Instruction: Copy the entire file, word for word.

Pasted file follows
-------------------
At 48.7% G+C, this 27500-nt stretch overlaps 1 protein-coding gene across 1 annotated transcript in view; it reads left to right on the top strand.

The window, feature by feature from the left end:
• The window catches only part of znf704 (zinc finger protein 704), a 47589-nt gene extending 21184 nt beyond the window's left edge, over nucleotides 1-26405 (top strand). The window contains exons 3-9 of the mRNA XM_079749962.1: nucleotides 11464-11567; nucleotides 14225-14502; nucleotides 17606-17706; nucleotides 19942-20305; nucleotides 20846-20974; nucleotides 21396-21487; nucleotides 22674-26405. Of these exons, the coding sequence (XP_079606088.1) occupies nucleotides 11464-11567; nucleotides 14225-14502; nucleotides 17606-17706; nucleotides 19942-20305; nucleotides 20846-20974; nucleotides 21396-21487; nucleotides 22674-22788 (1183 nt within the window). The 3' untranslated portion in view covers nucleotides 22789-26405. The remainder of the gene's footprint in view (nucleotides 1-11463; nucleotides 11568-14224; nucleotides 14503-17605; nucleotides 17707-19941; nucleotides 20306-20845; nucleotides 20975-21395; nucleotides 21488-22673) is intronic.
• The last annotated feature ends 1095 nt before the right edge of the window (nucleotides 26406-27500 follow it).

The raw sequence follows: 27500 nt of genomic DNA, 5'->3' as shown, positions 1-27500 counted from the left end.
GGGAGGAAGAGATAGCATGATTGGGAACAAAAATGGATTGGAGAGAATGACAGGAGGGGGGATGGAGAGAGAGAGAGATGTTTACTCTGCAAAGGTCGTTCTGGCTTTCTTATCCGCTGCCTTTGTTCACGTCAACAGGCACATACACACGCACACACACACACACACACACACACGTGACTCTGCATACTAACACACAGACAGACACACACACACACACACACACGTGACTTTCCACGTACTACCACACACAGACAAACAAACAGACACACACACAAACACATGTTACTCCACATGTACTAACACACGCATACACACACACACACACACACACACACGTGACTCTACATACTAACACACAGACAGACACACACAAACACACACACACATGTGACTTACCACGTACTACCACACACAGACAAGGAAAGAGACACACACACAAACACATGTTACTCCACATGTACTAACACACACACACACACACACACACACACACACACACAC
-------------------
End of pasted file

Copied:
At 48.7% G+C, this 27500-nt stretch overlaps 1 protein-coding gene across 1 annotated transcript in view; it reads left to right on the top strand.

The window, feature by feature from the left end:
• The window catches only part of znf704 (zinc finger protein 704), a 47589-nt gene extending 21184 nt beyond the window's left edge, over nucleotides 1-26405 (top strand). The window contains exons 3-9 of the mRNA XM_079749962.1: nucleotides 11464-11567; nucleotides 14225-14502; nucleotides 17606-17706; nucleotides 19942-20305; nucleotides 20846-20974; nucleotides 21396-21487; nucleotides 22674-26405. Of these exons, the coding sequence (XP_079606088.1) occupies nucleotides 11464-11567; nucleotides 14225-14502; nucleotides 17606-17706; nucleotides 19942-20305; nucleotides 20846-20974; nucleotides 21396-21487; nucleotides 22674-22788 (1183 nt within the window). The 3' untranslated portion in view covers nucleotides 22789-26405. The remainder of the gene's footprint in view (nucleotides 1-11463; nucleotides 11568-14224; nucleotides 14503-17605; nucleotides 17707-19941; nucleotides 20306-20845; nucleotides 20975-21395; nucleotides 21488-22673) is intronic.
• The last annotated feature ends 1095 nt before the right edge of the window (nucleotides 26406-27500 follow it).

The raw sequence follows: 27500 nt of genomic DNA, 5'->3' as shown, positions 1-27500 counted from the left end.
GGGAGGAAGAGATAGCATGATTGGGAACAAAAATGGATTGGAGAGAATGACAGGAGGGGGGATGGAGAGAGAGAGAGATGTTTACTCTGCAAAGGTCGTTCTGGCTTTCTTATCCGCTGCCTTTGTTCACGTCAACAGGCACATACACACGCACACACACACACACACACACACACGTGACTCTGCATACTAACACACAGACAGACACACACACACACACACACACGTGACTTTCCACGTACTACCACACACAGACAAACAAACAGACACACACACAAACACATGTTACTCCACATGTACTAACACACGCATACACACACACACACACACACACACACGTGACTCTACATACTAACACACAGACAGACACACACAAACACACACACACATGTGACTTACCACGTACTACCACACACAGACAAGGAAAGAGACACACACACAAACACATGTTACTCCACATGTACTAACACACACACACACACACACACACACACACACACACAC